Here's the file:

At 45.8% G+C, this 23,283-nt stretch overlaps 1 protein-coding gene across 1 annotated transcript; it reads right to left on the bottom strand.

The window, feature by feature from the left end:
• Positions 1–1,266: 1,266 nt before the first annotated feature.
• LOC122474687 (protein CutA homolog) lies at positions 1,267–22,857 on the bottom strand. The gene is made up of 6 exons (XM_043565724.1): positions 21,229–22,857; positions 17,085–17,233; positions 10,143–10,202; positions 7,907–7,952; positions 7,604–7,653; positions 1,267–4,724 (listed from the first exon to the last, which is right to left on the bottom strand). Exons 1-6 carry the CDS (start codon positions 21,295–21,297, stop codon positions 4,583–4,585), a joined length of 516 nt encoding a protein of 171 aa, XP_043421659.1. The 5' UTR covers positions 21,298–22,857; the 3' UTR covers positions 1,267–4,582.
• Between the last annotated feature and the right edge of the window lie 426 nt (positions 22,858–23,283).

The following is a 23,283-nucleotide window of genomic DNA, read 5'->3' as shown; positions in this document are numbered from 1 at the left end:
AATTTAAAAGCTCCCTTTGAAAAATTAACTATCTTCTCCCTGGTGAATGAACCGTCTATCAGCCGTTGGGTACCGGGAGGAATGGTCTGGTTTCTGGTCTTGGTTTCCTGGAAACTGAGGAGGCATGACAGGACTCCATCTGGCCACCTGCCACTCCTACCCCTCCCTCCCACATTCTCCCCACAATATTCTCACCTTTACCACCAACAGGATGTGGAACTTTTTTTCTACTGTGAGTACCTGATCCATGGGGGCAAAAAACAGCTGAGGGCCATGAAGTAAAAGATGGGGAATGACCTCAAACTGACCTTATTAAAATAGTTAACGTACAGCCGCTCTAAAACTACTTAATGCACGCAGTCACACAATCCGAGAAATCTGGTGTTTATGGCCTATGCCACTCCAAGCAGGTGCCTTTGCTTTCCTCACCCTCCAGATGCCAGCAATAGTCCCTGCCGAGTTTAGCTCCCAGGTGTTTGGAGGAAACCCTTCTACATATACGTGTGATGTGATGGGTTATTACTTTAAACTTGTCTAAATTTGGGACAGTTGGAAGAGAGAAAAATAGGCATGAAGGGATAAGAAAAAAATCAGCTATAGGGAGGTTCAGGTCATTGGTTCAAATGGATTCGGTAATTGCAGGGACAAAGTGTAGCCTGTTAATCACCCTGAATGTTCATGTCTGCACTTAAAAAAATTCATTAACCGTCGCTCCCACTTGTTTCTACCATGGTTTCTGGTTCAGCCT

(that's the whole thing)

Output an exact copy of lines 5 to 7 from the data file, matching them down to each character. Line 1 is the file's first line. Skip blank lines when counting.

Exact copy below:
• Between the last annotated feature and the right edge of the window lie 426 nt (positions 22,858–23,283).

The following is a 23,283-nucleotide window of genomic DNA, read 5'->3' as shown; positions in this document are numbered from 1 at the left end:
AATTTAAAAGCTCCCTTTGAAAAATTAACTATCTTCTCCCTGGTGAATGAACCGTCTATCAGCCGTTGGGTACCGGGAGGAATGGTCTGGTTTCTGGTCTTGGTTTCCTGGAAACTGAGGAGGCATGACAGGACTCCATCTGGCCACCTGCCACTCCTACCCCTCCCTCCCACATTCTCCCCACAATATTCTCACCTTTACCACCAACAGGATGTGGAACTTTTTTTCTACTGTGAGTACCTGATCCATGGGGGCAAAAAACAGCTGAGGGCCATGAAGTAAAAGATGGGGAATGACCTCAAACTGACCTTATTAAAATAGTTAACGTACAGCCGCTCTAAAACTACTTAATGCACGCAGTCACACAATCCGAGAAATCTGGTGTTTATGGCCTATGCCACTCCAAGCAGGTGCCTTTGCTTTCCTCACCCTCCAGATGCCAGCAATAGTCCCTGCCGAGTTTAGCTCCCAGGTGTTTGGAGGAAACCCTTCTACATATACGTGTGATGTGATGGGTTATTACTTTAAACTTGTCTAAATTTGGGACAGTTGGAAGAGAGAAAAATAGGCATGAAGGGATAAGAAAAAAATCAGCTATAGGGAGGTTCAGGTCATTGGTTCAAATGGATTCGGTAATTGCAGGGACAAAGTGTAGCCTGTTAATCACCCTGAATGTTCATGTCTGCACTTAAAAAAATTCATTAACCGTCGCTCCCACTTGTTTCTACCATGGTTTCTGGTTCAGCCT